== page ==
I count my blessings everyday that "glory week" is long past. I may have added a bit to my girth--but to breathe deeply everyday and not reek of tobacco smoke. Now that is truly a gift.

Didn't mean to get wordy. I've missed everyone--this post just proves how important it is to stay in touch and nurture our successes. Thanks, OBob.

Joined: 07 Jan 2009, 19:17

04 Jul 2003, 03:52 #29

What an incredible post! Thank you so much for sharing, this and all of your wonderful posts. Grace
Free for 7 Weeks 2 Days 4 Hours and 17 Minutes I have chosen to be nicone free 1023 times (my goodness that is a lot of cigarettes, yuk) and I have saved 217.39 which I am going to enjoy spending when my son and I go to the beach this summer!

Joined: 18 Dec 2008, 23:58

25 Sep 2003, 21:31 #30

This bump is for Marge, who is silver but feeling blue.
I can SO relate to this post. One of the things that I am most grateful for this year is that I have sent my nicotine secretary to the unemployment line for good. Every event of my day is no longer being scheduled by nicotine.


Joined: 18 Dec 2008, 23:57

02 Sep 2004, 21:07 #31

Wow! I have never read this thread before. A very belated but very sincere thank you to our OBob. And thank you to Lynn for suggesting it in another thread today. What a beautifully written set of observations. Spot on.

~ Kay ~
Celebrating 8.something months of Freedom~!

Joined: 07 Jan 2009, 19:22

03 Sep 2004, 02:52 #32

Great post Bob ! Feels good to read that stuff ...

Never, ever taking another puff!


I have quit nicotine for 3 months, 5 days, 2 hours, 46 minutes and 53 seconds (96 days)

Joined: 18 Dec 2008, 23:58

22 Dec 2004, 07:50 #33

I remember planning to respond to this thread a few days before the Fourth of July, as kind of an anniversary thing. See, this was the last major challenge I had on my way to total comfort. Funny thing was that, despite ending up at the exact same bar, with the exact same smokiness on the 4th, I totally forgot not only to think about smoking, but to even remember that it had even been an issue 2 years prior.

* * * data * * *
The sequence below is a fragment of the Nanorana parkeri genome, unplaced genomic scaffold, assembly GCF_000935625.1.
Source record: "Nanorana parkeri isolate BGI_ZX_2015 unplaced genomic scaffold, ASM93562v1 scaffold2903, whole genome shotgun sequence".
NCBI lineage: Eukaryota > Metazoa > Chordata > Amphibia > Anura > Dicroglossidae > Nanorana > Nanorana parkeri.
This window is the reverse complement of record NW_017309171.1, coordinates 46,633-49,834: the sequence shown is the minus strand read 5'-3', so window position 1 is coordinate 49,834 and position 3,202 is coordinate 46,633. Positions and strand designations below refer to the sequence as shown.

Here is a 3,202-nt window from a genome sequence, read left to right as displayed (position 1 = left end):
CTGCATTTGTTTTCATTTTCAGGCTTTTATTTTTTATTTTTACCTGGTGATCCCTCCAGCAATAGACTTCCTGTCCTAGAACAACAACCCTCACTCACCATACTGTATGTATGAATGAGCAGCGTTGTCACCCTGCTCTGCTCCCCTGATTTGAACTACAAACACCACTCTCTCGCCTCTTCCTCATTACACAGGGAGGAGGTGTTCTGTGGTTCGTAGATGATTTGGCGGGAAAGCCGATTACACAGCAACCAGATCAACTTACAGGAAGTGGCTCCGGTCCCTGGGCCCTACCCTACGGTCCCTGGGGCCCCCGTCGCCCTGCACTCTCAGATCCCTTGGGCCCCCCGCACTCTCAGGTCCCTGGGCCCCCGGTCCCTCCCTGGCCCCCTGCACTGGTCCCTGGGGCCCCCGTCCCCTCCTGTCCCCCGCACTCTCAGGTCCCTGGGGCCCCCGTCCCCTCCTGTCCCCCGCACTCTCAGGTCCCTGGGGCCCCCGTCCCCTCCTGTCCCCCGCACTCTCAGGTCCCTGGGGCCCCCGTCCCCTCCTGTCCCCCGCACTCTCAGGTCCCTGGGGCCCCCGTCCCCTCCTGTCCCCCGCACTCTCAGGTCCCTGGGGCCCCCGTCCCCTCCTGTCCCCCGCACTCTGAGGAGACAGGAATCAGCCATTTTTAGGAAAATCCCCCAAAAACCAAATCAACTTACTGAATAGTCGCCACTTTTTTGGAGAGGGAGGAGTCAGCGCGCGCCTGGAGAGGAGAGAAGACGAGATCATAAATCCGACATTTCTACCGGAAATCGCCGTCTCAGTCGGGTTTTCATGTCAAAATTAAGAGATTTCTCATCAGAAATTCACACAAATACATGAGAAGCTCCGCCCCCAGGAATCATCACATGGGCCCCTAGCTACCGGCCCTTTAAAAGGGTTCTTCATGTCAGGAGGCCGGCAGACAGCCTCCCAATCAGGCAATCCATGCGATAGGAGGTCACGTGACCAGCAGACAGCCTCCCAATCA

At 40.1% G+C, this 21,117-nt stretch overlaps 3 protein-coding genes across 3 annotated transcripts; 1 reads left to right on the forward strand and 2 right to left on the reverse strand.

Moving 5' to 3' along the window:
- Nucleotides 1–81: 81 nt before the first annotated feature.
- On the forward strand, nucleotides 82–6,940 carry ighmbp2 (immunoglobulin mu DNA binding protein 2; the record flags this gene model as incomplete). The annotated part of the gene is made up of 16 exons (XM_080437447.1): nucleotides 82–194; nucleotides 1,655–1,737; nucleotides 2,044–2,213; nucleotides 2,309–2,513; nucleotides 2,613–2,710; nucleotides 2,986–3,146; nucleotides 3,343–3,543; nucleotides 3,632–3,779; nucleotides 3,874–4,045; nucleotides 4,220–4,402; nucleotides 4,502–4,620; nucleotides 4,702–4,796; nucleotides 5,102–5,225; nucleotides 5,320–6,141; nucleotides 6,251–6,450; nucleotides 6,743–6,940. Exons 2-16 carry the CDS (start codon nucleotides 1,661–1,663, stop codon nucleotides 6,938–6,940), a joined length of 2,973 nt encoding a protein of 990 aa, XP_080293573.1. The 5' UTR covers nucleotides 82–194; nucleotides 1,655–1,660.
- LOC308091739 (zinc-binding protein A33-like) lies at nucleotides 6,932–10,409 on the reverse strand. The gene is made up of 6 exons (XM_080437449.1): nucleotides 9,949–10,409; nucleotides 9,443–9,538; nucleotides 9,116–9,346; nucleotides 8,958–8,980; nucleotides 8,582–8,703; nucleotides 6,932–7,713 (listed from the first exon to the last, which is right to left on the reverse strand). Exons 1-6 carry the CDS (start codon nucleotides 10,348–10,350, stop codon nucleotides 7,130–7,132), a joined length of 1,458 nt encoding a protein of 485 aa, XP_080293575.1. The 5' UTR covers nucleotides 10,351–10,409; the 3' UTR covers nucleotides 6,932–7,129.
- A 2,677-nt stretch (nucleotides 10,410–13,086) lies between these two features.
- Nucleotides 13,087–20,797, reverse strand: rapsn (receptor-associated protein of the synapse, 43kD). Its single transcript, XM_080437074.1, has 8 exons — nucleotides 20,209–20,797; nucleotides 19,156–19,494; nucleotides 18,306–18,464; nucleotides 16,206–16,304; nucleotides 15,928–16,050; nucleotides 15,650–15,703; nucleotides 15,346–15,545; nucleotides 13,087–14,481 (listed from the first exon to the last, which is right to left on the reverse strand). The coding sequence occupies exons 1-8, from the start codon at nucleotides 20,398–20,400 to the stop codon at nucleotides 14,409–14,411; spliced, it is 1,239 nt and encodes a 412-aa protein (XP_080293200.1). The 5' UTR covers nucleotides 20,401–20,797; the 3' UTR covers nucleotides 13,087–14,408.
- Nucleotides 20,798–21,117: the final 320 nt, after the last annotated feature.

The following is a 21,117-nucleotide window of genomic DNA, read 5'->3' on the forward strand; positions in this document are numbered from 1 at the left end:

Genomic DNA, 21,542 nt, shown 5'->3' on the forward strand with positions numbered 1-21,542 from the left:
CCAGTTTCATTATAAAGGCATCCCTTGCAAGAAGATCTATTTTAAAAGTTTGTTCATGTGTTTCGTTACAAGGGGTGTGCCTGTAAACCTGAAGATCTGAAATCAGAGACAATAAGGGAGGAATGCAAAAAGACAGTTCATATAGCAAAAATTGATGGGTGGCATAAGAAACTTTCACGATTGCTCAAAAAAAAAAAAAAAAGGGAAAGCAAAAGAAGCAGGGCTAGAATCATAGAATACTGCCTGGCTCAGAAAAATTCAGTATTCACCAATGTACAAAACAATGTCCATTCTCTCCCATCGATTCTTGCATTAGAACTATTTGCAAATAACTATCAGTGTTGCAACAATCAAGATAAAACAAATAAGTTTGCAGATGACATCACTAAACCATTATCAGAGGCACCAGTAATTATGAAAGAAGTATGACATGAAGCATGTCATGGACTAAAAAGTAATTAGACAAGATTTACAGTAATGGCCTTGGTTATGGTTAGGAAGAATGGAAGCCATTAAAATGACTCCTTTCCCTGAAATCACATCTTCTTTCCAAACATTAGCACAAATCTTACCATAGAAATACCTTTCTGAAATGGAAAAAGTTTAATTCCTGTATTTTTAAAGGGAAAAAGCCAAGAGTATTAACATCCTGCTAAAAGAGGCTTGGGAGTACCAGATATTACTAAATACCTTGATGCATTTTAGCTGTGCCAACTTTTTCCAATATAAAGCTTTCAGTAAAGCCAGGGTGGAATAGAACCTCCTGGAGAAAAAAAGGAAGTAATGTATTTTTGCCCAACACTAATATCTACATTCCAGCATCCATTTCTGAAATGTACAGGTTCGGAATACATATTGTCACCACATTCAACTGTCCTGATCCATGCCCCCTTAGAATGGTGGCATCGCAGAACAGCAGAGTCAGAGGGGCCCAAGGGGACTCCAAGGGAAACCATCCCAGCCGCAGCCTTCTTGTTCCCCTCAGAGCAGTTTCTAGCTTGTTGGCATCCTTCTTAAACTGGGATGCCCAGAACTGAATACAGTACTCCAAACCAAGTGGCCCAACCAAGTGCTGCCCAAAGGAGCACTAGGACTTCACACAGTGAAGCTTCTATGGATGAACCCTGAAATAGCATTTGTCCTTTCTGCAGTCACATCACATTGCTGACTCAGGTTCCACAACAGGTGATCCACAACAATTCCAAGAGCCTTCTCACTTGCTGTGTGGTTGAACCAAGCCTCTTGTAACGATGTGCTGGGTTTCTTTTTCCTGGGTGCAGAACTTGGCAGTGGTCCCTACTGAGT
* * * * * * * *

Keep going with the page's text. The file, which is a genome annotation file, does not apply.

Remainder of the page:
Anyhow, I noticed that a couple of people were having some tests at around 6 months, and thought I'd pop this up to see if they could relate.

Bob (35 months)

Joined: 18 Dec 2008, 23:57

30 Apr 2006, 22:11 #34

For Tallmama

Joined: 18 Dec 2008, 23:57

05 Jul 2006, 02:06 #35

Just found another little treasure from OBob, particularly special today, for this year's crop of silver quitters.

OBob, how was the bar this year???

Happily nicotine free for Two months, three days, 23 hours, 32 minutes and 54 seconds. A grand total of 1494 nicotine sticks not ingested, saving $508.15 of my hard-earned money. Life saved: 5 days, 4 hours, 30 minutes.

Joined: 18 Dec 2008, 23:57

24 Mar 2008, 23:31 #36

I am not a silver quitter YET! But I am determined to never take another puff.
This is such a great post.
I have quit nicotine for over 4 months now and life just gets better.
But O Bob's post reminds me that I have experienced triggers and temptation socially of late. I have found myself wishfully imagining I could take just one nicotine device, (or maybe a packet) just one night of **** bent smoking - those most enjoyable cigarettes, the ones that lit up an idea or anchored a shared experience. Ah the romance my dears, the romance...
I am so grateful to this site and the education I get about addiction. I love learning how life is like without a hijacked brain!
I have learnt that I can re-wire my brain with every new trigger to nicotine consumption defeated to be calmer, to be free...

Moira, smober 18 weeks and one day, free forever!